The other design element of their wing design is the strength of the leading edge (the spar) that supports their wing sail area. Even though I ended up getting an art degree at FSU, at Saint Johns River Junior College, I did fairly well in advanced physics with calculus. My opinion is that the design of the curvature of a butterfly's spar also has something to do with strength as well. Along a curved path there is greater length for sail supporting structure per unit of length as compared to a straight spar. The curvature also better supports balanced sail area in my opinion. I have no idea why that is important to a butterfly, but there it is. Look at it. However, I can clearly show why that is an advantage for a birdwing mast.

    If getting want more sail for a certain luff length is important, why not choose the lighter, more gust efficient and structurally superior round mast and just add a couple of inches more on the boom or sail chord?

    In the bottom photo of the butterfly, the wings are folded up to a position of minimum drag for a butterfly (just my opinion). In the last couple of days, I received the latest 3D rendering from Bedard Yacht Design of Muri-Maru, my next boat build. I had requested the view of Muri-Maru as she would look motoring (or rowing) directly into a head wind. The masts would have self-rotated to a position of lowest aerodynamic drag and the front view would look like this.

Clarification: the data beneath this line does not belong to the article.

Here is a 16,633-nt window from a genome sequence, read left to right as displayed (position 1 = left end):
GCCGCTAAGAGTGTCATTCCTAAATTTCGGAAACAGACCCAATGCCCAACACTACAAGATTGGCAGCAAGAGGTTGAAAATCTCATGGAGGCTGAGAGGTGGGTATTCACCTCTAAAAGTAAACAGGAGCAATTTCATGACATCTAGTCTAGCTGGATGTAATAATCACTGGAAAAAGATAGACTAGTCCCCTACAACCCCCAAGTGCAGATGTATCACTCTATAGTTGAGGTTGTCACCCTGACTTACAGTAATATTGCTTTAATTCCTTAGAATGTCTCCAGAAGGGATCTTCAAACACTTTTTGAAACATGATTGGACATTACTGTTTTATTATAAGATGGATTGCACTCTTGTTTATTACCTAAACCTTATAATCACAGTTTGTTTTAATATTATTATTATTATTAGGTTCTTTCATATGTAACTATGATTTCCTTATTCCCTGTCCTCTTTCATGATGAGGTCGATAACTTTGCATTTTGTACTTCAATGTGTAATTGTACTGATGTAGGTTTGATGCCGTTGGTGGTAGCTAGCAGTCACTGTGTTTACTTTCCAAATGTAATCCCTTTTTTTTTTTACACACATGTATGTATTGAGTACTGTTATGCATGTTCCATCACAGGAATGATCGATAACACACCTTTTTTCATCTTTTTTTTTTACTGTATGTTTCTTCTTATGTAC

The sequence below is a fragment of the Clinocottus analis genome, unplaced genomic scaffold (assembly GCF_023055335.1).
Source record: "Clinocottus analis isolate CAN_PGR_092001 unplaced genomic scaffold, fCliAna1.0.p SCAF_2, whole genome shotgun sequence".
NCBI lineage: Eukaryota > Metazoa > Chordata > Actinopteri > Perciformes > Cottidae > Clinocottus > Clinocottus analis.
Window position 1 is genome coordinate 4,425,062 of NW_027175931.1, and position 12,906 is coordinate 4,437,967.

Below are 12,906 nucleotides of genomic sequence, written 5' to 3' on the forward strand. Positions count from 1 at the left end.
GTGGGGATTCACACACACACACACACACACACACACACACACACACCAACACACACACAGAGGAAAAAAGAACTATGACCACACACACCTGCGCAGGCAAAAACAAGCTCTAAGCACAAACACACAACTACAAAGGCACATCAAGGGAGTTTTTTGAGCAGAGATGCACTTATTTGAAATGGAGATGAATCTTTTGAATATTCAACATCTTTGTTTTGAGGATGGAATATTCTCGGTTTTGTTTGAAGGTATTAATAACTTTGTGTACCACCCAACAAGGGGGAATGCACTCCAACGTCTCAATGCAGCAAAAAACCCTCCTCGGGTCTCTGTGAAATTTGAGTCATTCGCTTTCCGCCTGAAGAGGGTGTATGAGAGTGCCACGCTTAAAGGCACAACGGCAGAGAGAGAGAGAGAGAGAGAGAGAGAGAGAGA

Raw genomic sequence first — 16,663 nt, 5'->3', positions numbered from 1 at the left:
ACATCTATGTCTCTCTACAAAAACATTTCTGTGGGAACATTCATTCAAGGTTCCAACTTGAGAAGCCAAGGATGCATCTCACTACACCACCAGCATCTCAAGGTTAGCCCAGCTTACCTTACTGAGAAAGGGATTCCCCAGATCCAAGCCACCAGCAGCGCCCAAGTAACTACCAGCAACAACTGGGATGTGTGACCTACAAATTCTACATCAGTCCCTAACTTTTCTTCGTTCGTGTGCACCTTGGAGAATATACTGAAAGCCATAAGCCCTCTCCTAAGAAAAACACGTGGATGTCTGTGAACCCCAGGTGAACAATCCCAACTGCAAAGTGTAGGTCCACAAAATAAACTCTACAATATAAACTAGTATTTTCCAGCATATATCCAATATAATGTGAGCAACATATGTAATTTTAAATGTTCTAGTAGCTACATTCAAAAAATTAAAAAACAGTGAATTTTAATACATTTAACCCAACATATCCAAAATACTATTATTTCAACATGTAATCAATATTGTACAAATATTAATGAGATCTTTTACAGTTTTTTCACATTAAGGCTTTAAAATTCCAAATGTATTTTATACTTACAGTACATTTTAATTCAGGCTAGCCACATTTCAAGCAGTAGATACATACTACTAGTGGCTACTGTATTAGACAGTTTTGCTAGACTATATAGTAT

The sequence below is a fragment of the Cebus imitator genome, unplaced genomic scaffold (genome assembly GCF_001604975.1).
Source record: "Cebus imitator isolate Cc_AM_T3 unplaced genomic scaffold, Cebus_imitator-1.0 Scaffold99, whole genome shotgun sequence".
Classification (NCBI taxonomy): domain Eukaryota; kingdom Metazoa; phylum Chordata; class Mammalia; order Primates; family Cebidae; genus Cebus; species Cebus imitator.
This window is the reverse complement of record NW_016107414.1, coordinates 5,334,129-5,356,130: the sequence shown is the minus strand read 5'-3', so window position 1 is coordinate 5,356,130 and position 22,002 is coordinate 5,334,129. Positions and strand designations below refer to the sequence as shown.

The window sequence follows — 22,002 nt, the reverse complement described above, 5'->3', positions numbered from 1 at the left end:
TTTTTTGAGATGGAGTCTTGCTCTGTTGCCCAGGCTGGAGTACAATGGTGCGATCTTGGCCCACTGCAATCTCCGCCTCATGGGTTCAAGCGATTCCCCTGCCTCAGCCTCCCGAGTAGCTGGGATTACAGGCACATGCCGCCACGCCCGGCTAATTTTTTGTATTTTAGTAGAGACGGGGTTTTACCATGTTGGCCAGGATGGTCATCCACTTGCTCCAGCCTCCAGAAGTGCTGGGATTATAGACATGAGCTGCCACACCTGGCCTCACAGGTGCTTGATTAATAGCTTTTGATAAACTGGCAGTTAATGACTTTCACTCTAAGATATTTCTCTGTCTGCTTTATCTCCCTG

Most people do not realize that birdwing masts can present such a narrow straight line to the wind. (more opinion) But now witness what a birdwing rig can present to the airflow when being driven downwind by a tail wind.



    Quite a bit of difference, right? To me one of the beautiful aspects of my design is how the two masts actually overlap for downwind work (not opinion – fact!). That overlap certainly better stops the flow of air and provides added thrust for downwind runs and keep in mind that Muri-Maru is being built especially for the Texas 200 where a following wind is often the case. In my opinion, it is only very recently that it is possible to execute the correct taper for such masts as mine when rendered in carbon fiber. Without 3D computer printing, how in the world could you ever get the taper correct along the curved sweep of the birdwing mast in carbon fiber?

    People have been building carbon wing masts with curved edges for decades. It is a fact that you do not need 3d printing to do it. Even a "sacrificial" lighweight former with carbon laid on it will work well as a "low tech" method.